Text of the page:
Nearly 10 months later, Davis is still looking for work. A 20-plus-year veteran of the restaurant industry, she’s applied “nonstop” to a wide range of positions, including in management, operations and as an executive assistant, with little to no response.
To give herself some more options, she’s now studying to become a real estate agent and is taking online classes toward a bachelor’s degree in marketing at the University of Maryland.
“I’m trying to just find whatever I can to get through,” said Davis, 36, who lives in Bethesda, Maryland. “The reality is that the restaurant industry, catering and events, they’re not going to be the same for a couple of years.”
Although employers have hired back millions of Americans since the coronavirus pandemic upended the economy last spring, nearly 4 million workers like Davis are now in the ranks of the long-term unemployed, up from 2.4 million in September. These folks, who have been out of work for at least six months, make up more than 37% of the jobless.
And once the unemployed hit this grim milestone, it’s often harder for them to re-enter the labor force -— slowing the nation’s economic recovery even more.
“They’re stuck and they start to face discrimination,” said William Spriggs, an economics professor at Howard University and chief economist at the AFL-CIO. “Employers believe they are damaged goods.”
A deeper look into the Bureau of Labor Statistics data shows just over half of those who are out of work long-term come from a few industries: leisure and hospitality, which make up a quarter of the group, as well as education and health services and wholesale and retail trade.
The difficulty of landing a new position plagues both higher-skilled and lower-skilled workers, with management, professional and sales workers having even higher rates of long-term unemployment than those in service jobs.
Meanwhile, among unemployed Black and Asian Americans, more than 40% have been jobless for at least half a year, according to federal data. But among their White and Hispanic counterparts, the figure is closer to one-third.
Women are slightly more likely to be unemployed long-term than men, particularly among those age 25 to 44. The reverse is true among those age 45 to 64.
Heavy competition for jobs
Tyler Johnson lost his job in April enrolling customers at a telecommunications firm. The 23-year-old wants to stay in the marketing field to use the certificates he has earned. He also hopes to work from home since he’s concerned about contracting the coronavirus.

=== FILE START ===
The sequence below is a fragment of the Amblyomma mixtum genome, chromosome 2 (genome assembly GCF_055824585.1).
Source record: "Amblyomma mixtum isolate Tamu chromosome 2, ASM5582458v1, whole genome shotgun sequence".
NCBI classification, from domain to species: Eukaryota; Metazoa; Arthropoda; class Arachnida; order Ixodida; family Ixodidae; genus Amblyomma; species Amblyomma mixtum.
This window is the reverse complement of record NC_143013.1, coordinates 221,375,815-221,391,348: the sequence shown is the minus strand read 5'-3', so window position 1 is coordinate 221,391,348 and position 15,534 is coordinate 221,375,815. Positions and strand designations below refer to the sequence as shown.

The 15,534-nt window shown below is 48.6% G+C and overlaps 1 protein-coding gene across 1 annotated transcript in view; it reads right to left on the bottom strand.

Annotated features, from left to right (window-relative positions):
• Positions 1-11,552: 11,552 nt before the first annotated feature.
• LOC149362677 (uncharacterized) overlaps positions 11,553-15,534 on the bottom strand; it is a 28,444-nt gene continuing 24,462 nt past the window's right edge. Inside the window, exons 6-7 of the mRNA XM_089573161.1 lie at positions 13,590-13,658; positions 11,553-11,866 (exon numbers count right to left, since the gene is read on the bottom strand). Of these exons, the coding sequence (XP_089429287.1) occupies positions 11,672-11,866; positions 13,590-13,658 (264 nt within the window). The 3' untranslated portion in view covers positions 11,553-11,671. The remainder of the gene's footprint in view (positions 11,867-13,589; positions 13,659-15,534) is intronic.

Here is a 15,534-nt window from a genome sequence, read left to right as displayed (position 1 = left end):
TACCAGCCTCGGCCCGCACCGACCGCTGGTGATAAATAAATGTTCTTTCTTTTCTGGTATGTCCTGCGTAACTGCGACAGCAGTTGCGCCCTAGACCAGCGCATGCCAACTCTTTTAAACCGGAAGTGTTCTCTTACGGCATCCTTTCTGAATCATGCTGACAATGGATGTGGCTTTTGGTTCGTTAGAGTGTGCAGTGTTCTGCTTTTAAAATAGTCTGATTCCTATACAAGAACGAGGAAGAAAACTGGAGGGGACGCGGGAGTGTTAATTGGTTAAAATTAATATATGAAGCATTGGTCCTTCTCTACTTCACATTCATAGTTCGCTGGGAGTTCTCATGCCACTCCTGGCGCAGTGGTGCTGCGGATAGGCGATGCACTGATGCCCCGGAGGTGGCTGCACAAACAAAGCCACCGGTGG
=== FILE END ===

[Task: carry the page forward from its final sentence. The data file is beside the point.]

While the Tulsa, Oklahoma resident said he could probably work at a fast food restaurant, he’s trying not to go backwards in his career. He has had several virtual interviews for telecommunications posts but was later told that someone more qualified was selected.
“The workforce is packed,” said Johnson, who is also building his own business, Clay Johnson Entertainment Promotion. “So many people are looking for the same job.”
Another 4.5 million Americans received payments through the Pandemic Unemployment Assistance program, which opened up benefits to those who aren’t traditionally eligible, including freelancers, gig workers and the self-employed.
Andrew Appold is thankful that Congress extended the expiring unemployment programs and included the additional $300 a week payment. An entertainment technician at Disneyworld, Appold has been furloughed since April. He’s run through the savings he built up last year from the $600 boost and has had to turn to family and credit cards to cover his expenses. He receives just $275 a week in state unemployment benefits.
Appold, 31, completed his master’s degree in organizational leadership and project management last year. The Davenport, Florida, resident has applied for several hundred jobs across the country but only secured one interview for a personal assistant job he ultimately didn’t get.
And these days, more of the jobs he sees posted are for low-wage positions for which he’s overqualified.
His next step: Appold plans to save as much money as possible to start traveling to other cities to personally drop off resumes at companies. He’s also developing his pop culture graphic arts clothing line, AJacob Fashions.
“Applying for jobs on LinkedIn to anonymous email addresses that you can’t reply to isn’t really working anymore,” Appold said.